Facebook’s newest ad format now allows brands to pair commercials with product information and pictures in the same post. Ultimately, Facebook is looking for users to start using it more as a shopping tool.
At this time of the year, lots of agencies are churning out lists of which advertisements and campaigns they felt were the best and/or most successful this year. But, what about the best of the entire century? This list is an ingenious compilation of some of the world’s best over the last sixteen years. Did your favorites make the list?
Did you hear Star Wars is coming out? By now most people by now have seen the movie, and nearly everyone has seen at least some of Disney’s advertising for it. No matter how in your face Disney was with the Star Wars promotion, most were harmless (though perhaps overdone) and some even clever. There a few special occasions that they may have gone overboard though….
Facebook’s approach with videos has always been to saturate people’s timelines with videos they didn’t even know they wanted to see. This has worked to get video views, but not to position Facebook as a video sharing site. Now, Facebook has announced a trial of a video sharing section on their mobile application. This section will allow users to save, search, and browse videos. Sound familiar? This is Facebook’s attempt at rivaling YouTube. While this could potentially harm YouTube’s market share, it is a huge advantage for video marketers. Now, they can share their videos across multiple platforms where users will be able to search specifically for their video.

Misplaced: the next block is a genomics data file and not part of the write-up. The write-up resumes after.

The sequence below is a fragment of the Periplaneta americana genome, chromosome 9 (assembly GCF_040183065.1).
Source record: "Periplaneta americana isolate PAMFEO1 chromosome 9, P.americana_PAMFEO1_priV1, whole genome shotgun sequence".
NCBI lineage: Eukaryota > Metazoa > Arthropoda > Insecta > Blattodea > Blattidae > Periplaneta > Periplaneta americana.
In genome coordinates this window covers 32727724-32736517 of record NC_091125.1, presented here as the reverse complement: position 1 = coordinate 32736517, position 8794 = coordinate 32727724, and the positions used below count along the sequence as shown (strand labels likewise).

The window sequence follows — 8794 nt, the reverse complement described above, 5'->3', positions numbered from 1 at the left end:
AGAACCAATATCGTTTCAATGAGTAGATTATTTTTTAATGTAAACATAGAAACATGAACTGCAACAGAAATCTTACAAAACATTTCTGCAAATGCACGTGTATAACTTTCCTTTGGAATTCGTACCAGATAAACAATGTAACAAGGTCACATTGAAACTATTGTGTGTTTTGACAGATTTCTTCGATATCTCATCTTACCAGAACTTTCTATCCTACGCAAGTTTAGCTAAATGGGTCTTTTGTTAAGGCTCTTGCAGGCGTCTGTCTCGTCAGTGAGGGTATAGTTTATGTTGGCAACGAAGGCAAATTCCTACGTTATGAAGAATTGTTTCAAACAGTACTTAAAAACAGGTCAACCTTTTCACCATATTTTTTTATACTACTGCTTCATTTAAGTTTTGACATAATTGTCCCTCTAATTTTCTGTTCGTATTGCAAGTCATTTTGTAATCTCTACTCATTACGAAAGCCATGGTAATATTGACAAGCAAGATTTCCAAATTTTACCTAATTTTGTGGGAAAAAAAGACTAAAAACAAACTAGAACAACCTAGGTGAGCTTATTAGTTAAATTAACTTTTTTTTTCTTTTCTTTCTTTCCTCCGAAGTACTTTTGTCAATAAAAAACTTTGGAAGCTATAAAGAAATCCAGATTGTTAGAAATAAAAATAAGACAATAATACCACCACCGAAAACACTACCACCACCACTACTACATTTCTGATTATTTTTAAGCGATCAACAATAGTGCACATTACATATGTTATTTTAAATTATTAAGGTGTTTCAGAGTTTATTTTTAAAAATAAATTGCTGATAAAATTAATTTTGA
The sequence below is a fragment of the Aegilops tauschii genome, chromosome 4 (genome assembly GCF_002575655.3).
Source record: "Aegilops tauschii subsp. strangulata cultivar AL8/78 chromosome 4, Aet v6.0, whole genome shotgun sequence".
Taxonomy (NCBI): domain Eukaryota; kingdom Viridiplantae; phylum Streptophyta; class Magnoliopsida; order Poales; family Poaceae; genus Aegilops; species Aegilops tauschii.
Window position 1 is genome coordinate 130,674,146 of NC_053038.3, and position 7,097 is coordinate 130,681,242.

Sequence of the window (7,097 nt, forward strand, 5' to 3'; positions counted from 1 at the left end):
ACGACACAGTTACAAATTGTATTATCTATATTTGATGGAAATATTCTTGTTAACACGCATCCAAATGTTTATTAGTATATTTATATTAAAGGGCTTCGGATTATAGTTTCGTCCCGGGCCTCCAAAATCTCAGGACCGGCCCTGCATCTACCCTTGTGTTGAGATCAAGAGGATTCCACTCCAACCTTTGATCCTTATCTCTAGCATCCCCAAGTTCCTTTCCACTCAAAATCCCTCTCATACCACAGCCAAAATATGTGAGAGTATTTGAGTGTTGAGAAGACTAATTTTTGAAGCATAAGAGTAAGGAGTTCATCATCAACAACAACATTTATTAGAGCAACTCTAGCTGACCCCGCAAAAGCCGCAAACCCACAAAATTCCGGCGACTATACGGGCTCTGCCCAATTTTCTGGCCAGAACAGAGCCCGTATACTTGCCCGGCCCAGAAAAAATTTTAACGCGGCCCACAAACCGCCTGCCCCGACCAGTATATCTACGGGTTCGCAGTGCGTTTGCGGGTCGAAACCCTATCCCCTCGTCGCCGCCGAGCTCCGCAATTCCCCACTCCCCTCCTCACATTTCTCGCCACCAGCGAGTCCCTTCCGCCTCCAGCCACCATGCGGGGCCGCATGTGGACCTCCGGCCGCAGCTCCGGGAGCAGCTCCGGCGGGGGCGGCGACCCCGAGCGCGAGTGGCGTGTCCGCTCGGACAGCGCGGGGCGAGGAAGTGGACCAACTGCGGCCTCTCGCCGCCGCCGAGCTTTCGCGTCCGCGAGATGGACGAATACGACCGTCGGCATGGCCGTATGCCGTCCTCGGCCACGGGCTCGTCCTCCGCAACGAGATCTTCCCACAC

In the past year, the number of Facebook videos posted in the U.S. increased by over 94%. Not to mention 50% of Americans who use Facebook every day also watch at least 1 video per day. So why aren’t you utilizing the Facebook Advertising platform? Moreover, if you are using Facebook video ads, why aren’t they performing well?
With several opportunities to create video ads for a few StrataBlue clients on Facebook, I have grown accustom to creating top-notch campaigns with high levels of engagement. Continue reading to check out my tips and tricks for creating better Facebook video ads for your social media campaigns!
What is it that you’re trying to accomplish with this video ad on Facebook? Facebook offers the following call To action buttons to drive click-through and engagement with your video ad:
Selecting the CTA button you believe will generate the most clicks is key. Don’t trick people by taking them somewhere on the web they don’t want to go. If you want people to “Book Now” after viewing a video of your restaurant, take them to your website or another third party reservations page so they are able to book reservations. Selecting the correct CTA button is key to any social media ad.
Initially you will only have 2-3 seconds of someone’s attention as they scroll through their feed. Use this short but crucial time to engage your audience. Don’t waste this time with (fluffy) nonsense. Grab attention in the best way possible with your video.